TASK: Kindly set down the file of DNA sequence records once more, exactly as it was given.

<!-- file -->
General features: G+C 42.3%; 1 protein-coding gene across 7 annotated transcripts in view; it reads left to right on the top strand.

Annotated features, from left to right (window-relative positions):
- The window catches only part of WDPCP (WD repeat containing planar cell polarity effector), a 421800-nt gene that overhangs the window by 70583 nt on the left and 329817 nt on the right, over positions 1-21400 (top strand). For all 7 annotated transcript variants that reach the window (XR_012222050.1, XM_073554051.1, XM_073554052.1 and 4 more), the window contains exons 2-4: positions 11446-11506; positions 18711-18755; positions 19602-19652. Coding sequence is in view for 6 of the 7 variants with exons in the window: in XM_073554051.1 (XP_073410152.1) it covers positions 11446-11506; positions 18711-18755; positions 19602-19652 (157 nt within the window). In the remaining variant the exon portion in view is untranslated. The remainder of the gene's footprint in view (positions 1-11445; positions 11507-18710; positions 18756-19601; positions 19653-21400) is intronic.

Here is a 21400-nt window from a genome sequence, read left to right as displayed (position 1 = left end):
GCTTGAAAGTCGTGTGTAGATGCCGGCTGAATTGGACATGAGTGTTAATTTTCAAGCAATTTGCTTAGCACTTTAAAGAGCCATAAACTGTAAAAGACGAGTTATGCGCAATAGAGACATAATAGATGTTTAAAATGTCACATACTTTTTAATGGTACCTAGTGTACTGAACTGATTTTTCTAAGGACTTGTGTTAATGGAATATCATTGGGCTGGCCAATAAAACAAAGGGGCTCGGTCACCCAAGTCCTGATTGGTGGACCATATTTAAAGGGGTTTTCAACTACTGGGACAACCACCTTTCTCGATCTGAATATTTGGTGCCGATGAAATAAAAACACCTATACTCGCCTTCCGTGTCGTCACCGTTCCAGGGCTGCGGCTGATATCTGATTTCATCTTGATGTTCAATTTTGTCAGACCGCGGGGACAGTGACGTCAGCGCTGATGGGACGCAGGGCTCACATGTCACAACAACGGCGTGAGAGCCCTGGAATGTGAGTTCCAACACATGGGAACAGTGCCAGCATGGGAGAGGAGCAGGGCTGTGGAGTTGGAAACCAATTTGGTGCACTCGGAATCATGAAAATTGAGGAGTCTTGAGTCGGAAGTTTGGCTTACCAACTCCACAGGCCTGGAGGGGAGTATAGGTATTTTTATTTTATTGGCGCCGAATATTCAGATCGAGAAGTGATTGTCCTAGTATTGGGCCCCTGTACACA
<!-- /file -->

General features: G+C 42.3%; 1 protein-coding gene across 7 annotated transcripts in view; it reads left to right on the top strand.

Annotated features, from left to right (window-relative positions):
- The window catches only part of WDPCP (WD repeat containing planar cell polarity effector), a 421800-nt gene that overhangs the window by 70583 nt on the left and 329817 nt on the right, over positions 1-21400 (top strand). For all 7 annotated transcript variants that reach the window (XR_012222050.1, XM_073554051.1, XM_073554052.1 and 4 more), the window contains exons 2-4: positions 11446-11506; positions 18711-18755; positions 19602-19652. Coding sequence is in view for 6 of the 7 variants with exons in the window: in XM_073554051.1 (XP_073410152.1) it covers positions 11446-11506; positions 18711-18755; positions 19602-19652 (157 nt within the window). In the remaining variant the exon portion in view is untranslated. The remainder of the gene's footprint in view (positions 1-11445; positions 11507-18710; positions 18756-19601; positions 19653-21400) is intronic.

Here is a 21400-nt window from a genome sequence, read left to right as displayed (position 1 = left end):
GCTTGAAAGTCGTGTGTAGATGCCGGCTGAATTGGACATGAGTGTTAATTTTCAAGCAATTTGCTTAGCACTTTAAAGAGCCATAAACTGTAAAAGACGAGTTATGCGCAATAGAGACATAATAGATGTTTAAAATGTCACATACTTTTTAATGGTACCTAGTGTACTGAACTGATTTTTCTAAGGACTTGTGTTAATGGAATATCATTGGGCTGGCCAATAAAACAAAGGGGCTCGGTCACCCAAGTCCTGATTGGTGGACCATATTTAAAGGGGTTTTCAACTACTGGGACAACCACCTTTCTCGATCTGAATATTTGGTGCCGATGAAATAAAAACACCTATACTCGCCTTCCGTGTCGTCACCGTTCCAGGGCTGCGGCTGATATCTGATTTCATCTTGATGTTCAATTTTGTCAGACCGCGGGGACAGTGACGTCAGCGCTGATGGGACGCAGGGCTCACATGTCACAACAACGGCGTGAGAGCCCTGGAATGTGAGTTCCAACACATGGGAACAGTGCCAGCATGGGAGAGGAGCAGGGCTGTGGAGTTGGAAACCAATTTGGTGCACTCGGAATCATGAAAATTGAGGAGTCTTGAGTCGGAAGTTTGGCTTACCAACTCCACAGGCCTGGAGGGGAGTATAGGTATTTTTATTTTATTGGCGCCGAATATTCAGATCGAGAAGTGATTGTCCTAGTATTGGGCCCCTGTACACA